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#Drought News (November 25, 2022): Early season #snowpack remained mostly favorable west of the Continental Divide

Click on a thumbnail graphic to view a gallery of drought data from the US Drought Monitor website.

Click the link to go to the US Drought Monitor website. Here is an excerpt:

Summary of this week’s drought

With few exceptions, cold, dry weather prevailed almost everywhere in the country. Notably, snow gusts developed downwind of the Great Lakes in mid-November, resulting in localized totals of 2 to 6 feet or more. In addition, precipitation fell in parts of the South, East, and Midwest, primarily at the beginning of the drought monitoring period, although most liquid equivalents were below 2 inches. Snow largely covered the Midwest and inner Northeast, particularly on November 15 and 16, although amounts were mostly light to moderate. Meanwhile, deep snow from an earlier storm remained on the ground across much of Montana and North Dakota. As the period progressed, rain continued in the western Gulf Coast region. Otherwise, negligible precipitation fell in the western half of the country. On the plains, the combination of cold weather and lack of soil moisture resulted in significant stress on rangeland, pasture, and winter wheat. Weekly temperatures have averaged at least 10°F below normal nationwide except in the desert southwest and along the Atlantic and Pacific coasts…

High levels

Snow and ice remained on the ground in parts of Montana and the Dakotas after last week’s storm. In Bismarck, North Dakota, where snow depth peaked at 17 inches on November 11, nine inches remained on the ground 10 days later. The freeze and frozen precipitation provided beneficial moisture for pastures, pastures, and winter crops. Still, drought concerns remained, particularly in drier areas in the southern half of the region. On November 20, the US Department of Agriculture noted that topsoil moisture ranged from 63% very short to short in North Dakota to 87% in Nebraska. On the same day, at least 40% of winter wheat in Colorado (52%), Kansas (40%) and Nebraska (40%) was classified as being in very poor to poor condition. Although any changes in the drought representation were relatively minor, worsening conditions were noted in some areas. Drought stress on vegetation was exacerbated by very cold weather, resulting in multiple record lows. In Kansas, for example, record-breaking lows on Nov. 19 fell to 8°F in Garden City and 11°F in Medicine Lodge…

Colorado Drought Monitor one week chart change through November 22, 2022.


Like most of the country, the west experienced a full week of cold, dry weather, resulting in minimal changes in drought depiction. Fog, air stagnation and low temperatures plagued the Northwest. Daily record lows for November 17 included -16°F in Butte, Montana and -3°F in Burns, Oregon. On November 18 and 19, Big Piney, Wyoming recorded consecutive daily record lows of -15°F. Other northwestern locations that reported two daily record lows on November 18-19 were Eugene, Oregon (21 and 18°F); Olympia, Washington (17 and 18 degrees F); and Montana’s Bozeman Airport (-14 and -16 °F). On the 18th, lows plummeted to -22°F at Butte, Montana, and -21°F at Lake Yellowstone, Wyoming. Snowpack early in the season remained mostly favorable west of the continental divide, but a return to stormy weather will soon be required to sustain the promising start to the water year that began October 1…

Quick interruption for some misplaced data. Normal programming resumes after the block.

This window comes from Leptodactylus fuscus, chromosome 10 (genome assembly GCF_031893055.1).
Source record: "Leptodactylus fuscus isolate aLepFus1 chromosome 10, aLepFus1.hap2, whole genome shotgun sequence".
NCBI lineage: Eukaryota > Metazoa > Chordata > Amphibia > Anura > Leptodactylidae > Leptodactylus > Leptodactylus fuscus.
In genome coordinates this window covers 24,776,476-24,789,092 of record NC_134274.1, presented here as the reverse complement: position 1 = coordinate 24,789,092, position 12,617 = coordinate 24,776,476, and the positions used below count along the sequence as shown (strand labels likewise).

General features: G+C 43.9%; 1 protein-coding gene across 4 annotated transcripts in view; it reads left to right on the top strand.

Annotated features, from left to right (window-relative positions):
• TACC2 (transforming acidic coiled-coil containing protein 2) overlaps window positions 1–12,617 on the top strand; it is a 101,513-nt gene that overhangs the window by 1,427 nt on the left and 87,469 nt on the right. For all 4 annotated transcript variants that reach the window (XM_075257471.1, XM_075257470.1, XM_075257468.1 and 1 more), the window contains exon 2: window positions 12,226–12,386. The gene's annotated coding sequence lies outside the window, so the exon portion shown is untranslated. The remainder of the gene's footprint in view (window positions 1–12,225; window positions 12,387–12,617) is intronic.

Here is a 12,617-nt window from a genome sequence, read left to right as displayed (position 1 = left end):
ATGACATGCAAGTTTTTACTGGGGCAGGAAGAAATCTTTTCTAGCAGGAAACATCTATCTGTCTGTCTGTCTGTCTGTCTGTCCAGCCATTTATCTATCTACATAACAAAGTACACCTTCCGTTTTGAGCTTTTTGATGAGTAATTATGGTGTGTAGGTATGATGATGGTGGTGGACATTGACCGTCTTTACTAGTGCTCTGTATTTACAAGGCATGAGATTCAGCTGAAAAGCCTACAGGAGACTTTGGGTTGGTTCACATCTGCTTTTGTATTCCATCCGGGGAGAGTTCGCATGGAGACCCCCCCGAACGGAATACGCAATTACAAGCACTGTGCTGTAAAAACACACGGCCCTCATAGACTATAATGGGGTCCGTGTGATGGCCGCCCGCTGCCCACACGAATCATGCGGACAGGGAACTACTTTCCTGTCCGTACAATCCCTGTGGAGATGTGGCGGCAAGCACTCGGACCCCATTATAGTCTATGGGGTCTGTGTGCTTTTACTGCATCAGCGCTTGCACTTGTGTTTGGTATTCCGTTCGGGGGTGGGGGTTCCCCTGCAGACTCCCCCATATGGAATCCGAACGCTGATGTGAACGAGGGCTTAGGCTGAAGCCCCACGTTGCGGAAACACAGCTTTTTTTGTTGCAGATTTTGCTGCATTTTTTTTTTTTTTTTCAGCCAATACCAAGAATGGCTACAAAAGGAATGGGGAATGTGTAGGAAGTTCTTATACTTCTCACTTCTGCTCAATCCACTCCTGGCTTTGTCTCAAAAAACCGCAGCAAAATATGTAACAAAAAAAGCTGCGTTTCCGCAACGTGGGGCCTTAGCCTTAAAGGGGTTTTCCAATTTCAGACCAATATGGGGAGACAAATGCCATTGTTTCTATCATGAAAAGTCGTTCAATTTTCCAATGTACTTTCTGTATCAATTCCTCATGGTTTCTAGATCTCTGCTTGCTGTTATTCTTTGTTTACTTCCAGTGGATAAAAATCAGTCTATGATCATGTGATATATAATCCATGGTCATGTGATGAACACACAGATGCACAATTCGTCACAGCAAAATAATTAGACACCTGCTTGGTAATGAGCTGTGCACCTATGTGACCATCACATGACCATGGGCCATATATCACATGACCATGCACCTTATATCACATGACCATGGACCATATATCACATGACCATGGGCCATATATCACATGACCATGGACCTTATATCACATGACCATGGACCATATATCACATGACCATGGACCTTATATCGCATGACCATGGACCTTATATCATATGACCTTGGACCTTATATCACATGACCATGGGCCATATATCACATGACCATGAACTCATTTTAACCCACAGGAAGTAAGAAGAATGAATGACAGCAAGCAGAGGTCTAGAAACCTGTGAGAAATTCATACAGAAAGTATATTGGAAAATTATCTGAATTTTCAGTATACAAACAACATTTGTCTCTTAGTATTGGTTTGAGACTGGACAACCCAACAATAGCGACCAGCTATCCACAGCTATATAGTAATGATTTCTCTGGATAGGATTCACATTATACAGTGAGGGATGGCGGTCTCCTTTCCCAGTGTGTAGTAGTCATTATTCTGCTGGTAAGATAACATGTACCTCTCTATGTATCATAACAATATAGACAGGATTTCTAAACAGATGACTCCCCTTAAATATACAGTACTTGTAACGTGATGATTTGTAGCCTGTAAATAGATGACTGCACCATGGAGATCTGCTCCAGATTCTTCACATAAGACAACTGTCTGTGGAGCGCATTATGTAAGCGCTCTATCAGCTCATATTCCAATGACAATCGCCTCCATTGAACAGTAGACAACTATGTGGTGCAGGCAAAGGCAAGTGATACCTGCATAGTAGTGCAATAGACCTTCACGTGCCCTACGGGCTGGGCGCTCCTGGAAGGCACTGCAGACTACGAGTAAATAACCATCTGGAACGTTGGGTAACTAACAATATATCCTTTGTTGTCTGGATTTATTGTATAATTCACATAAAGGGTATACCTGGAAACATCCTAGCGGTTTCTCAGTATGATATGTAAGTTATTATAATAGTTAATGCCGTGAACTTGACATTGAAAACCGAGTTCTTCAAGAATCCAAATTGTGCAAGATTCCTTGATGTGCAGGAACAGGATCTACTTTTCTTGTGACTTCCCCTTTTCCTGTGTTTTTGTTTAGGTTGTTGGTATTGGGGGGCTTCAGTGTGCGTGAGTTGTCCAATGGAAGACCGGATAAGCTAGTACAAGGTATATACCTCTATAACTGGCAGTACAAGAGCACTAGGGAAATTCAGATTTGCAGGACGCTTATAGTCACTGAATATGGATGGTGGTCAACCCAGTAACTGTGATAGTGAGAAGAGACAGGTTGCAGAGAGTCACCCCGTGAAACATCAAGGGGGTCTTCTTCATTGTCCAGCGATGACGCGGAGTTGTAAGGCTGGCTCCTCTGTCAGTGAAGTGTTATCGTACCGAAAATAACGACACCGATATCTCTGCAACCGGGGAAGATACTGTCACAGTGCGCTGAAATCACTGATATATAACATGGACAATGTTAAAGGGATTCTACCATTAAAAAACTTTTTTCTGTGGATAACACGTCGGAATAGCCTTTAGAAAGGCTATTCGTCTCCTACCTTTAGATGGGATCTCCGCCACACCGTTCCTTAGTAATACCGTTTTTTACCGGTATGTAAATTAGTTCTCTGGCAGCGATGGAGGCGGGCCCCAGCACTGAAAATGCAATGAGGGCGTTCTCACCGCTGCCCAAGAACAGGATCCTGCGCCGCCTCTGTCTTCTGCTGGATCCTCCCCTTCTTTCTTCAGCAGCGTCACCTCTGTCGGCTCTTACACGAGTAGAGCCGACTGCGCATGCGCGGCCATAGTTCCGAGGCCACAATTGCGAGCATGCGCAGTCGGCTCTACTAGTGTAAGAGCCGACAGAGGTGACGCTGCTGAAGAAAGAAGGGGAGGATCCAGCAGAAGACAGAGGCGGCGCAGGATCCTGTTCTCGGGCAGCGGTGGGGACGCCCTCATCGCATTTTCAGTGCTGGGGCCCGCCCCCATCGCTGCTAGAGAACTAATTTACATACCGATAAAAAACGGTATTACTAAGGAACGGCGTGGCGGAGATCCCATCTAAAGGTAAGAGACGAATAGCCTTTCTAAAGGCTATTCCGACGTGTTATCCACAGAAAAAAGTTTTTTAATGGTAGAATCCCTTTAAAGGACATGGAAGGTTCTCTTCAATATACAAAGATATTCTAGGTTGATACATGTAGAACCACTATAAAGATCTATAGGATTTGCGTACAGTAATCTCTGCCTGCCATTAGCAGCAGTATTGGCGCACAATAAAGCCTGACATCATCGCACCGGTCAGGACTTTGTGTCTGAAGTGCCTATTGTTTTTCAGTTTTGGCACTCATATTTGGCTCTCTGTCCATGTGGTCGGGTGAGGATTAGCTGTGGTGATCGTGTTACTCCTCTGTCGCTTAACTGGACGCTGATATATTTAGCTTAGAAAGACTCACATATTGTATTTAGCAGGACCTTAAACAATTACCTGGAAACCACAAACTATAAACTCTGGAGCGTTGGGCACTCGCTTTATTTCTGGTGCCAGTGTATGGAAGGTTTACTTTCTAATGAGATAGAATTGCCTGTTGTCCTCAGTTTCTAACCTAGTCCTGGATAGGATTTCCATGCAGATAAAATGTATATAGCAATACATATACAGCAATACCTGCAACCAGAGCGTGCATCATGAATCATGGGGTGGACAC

Significant rain fell in parts of the western Gulf Coast region, but most of the rest of the south experienced cold, dry weather. According to the US Department of Agriculture, Oklahoma and Texas tied at the top of the region on November 20 with topsoil moisture rated as very short-to-short at 67%. On the same day in Texas, very poor to poor ratings were observed for 58% of pastures and pastures; 52% of oats; and 49% of winter wheat. Similarly, in Oklahoma, 41% of winter wheat and 75% of rangeland and pastures were rated very poor to poor. Minor changes were generally introduced amid the cold, dry regime, except where heavy rain fell near the Gulf Coast…

looking ahead

Milder weather will replace previously cold conditions across much of the country. On November 24th, Thanksgiving Day, a storm system will form in the southern United States. By the end of the week, parts of the southern Plains should receive much-needed rainfall, including possibly wet snow. Farther east, 5-day precipitation totals could be 2 to 4 inches or more from the southeastern plains to southern Appalachia. Late week rain (1 to 2 inches locally) may also spread to parts of the East and lower Midwest, including the Ohio Valley. Meanwhile, intermittent rainfall will spread inland from the Pacific Northwest to the northern Rocky Mountains. Much of the rest of the country, including an area stretching from California to the northwest half of the Plains and upper Midwest, will receive little or no rainfall over the next 5 days.

The 6- to 10-day NWS outlook for November 28 through December 2 calls for the likelihood of below normal temperatures in the northern plains and much of the west, while warmer than normal weather will prevail east of a line from the south Rockies to Lake Michigan. Meanwhile, near- or below-normal precipitation across much of the southern and eastern US should contrast with wet-than-average conditions from the Pacific Coast to the northern half of the Plains, Midwest, and MidSouth.

US drought monitor one week chart change through November 22, 2022.

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